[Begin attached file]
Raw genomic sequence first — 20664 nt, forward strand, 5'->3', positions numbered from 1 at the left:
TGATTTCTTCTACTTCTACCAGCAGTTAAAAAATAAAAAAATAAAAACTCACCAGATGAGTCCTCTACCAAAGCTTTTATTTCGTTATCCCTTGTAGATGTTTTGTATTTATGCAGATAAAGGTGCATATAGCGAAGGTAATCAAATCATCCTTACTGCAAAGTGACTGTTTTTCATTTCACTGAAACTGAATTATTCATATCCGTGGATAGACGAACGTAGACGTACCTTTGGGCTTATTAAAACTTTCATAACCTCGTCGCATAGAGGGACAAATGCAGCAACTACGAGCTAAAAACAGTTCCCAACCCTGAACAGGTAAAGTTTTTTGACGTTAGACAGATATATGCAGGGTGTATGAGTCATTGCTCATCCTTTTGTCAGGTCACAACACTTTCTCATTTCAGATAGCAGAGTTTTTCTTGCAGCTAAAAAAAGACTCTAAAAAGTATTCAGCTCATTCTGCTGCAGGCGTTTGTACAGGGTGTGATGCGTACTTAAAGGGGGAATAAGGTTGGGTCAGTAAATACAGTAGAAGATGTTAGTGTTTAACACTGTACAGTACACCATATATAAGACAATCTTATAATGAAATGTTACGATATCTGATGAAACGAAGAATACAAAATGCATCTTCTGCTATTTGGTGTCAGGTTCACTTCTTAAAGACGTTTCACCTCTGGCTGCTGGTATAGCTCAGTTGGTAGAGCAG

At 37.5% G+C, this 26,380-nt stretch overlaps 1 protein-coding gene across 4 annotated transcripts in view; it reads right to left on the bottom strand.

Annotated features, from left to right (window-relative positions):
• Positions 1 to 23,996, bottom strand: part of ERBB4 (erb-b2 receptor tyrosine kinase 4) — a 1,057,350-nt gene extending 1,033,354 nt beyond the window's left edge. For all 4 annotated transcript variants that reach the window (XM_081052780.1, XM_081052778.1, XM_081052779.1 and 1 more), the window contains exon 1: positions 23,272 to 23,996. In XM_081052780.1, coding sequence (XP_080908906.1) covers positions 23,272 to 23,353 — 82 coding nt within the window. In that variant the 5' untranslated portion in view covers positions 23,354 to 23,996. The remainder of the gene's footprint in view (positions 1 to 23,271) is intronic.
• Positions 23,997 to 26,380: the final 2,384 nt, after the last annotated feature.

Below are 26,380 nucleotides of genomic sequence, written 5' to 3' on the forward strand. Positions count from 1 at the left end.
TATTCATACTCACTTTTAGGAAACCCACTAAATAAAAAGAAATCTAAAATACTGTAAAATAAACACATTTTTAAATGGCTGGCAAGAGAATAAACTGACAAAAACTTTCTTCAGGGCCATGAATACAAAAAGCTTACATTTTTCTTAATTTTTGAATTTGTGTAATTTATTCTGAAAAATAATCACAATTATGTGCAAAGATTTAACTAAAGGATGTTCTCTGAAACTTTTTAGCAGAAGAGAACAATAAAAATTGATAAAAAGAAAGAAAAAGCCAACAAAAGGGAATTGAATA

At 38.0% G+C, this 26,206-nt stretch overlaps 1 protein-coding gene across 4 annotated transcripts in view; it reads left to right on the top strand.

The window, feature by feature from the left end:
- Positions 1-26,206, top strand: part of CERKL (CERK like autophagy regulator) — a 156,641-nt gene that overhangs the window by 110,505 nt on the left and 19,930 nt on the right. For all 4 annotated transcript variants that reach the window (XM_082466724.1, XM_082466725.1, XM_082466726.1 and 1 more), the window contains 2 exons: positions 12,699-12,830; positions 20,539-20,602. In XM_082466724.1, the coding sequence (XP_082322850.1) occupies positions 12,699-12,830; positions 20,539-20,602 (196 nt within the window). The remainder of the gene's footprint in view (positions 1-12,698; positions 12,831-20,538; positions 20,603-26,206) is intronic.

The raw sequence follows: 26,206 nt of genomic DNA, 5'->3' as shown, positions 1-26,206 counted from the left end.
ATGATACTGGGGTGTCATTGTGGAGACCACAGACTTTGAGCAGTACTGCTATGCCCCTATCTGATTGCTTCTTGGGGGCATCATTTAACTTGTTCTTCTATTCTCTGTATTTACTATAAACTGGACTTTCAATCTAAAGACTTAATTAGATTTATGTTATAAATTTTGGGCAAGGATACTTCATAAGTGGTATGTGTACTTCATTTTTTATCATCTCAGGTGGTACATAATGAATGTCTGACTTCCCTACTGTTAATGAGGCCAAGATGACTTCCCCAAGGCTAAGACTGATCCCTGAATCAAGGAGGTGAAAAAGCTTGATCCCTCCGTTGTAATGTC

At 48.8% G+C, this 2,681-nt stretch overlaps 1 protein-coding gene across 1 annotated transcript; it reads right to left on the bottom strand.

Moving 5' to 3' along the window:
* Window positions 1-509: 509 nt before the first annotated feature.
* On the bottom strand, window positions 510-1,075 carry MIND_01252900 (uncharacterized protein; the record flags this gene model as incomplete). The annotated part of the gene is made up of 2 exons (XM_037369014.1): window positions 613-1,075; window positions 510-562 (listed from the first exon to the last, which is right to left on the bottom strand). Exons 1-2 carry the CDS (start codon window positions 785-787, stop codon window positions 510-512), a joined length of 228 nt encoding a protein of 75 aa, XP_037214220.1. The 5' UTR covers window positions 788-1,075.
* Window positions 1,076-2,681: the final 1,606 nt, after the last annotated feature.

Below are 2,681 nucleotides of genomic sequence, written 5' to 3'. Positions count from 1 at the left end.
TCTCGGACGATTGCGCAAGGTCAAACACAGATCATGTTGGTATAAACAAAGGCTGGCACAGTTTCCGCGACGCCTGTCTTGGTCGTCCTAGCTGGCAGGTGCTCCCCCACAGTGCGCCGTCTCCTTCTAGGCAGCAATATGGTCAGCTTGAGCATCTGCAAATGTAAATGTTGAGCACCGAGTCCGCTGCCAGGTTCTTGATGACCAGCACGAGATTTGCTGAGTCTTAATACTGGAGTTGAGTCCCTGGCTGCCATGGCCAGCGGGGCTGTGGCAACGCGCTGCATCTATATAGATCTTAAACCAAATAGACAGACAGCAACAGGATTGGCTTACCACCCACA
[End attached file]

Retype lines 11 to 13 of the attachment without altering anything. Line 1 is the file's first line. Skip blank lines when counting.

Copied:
- Positions 1-26,206, top strand: part of CERKL (CERK like autophagy regulator) — a 156,641-nt gene that overhangs the window by 110,505 nt on the left and 19,930 nt on the right. For all 4 annotated transcript variants that reach the window (XM_082466724.1, XM_082466725.1, XM_082466726.1 and 1 more), the window contains 2 exons: positions 12,699-12,830; positions 20,539-20,602. In XM_082466724.1, the coding sequence (XP_082322850.1) occupies positions 12,699-12,830; positions 20,539-20,602 (196 nt within the window). The remainder of the gene's footprint in view (positions 1-12,698; positions 12,831-20,538; positions 20,603-26,206) is intronic.

The raw sequence follows: 26,206 nt of genomic DNA, 5'->3' as shown, positions 1-26,206 counted from the left end.
ATGATACTGGGGTGTCATTGTGGAGACCACAGACTTTGAGCAGTACTGCTATGCCCCTATCTGATTGCTTCTTGGGGGCATCATTTAACTTGTTCTTCTATTCTCTGTATTTACTATAAACTGGACTTTCAATCTAAAGACTTAATTAGATTTATGTTATAAATTTTGGGCAAGGATACTTCATAAGTGGTATGTGTACTTCATTTTTTATCATCTCAGGTGGTACATAATGAATGTCTGACTTCCCTACTGTTAATGAGGCCAAGATGACTTCCCCAAGGCTAAGACTGATCCCTGAATCAAGGAGGTGAAAAAGCTTGATCCCTCCGTTGTAATGTC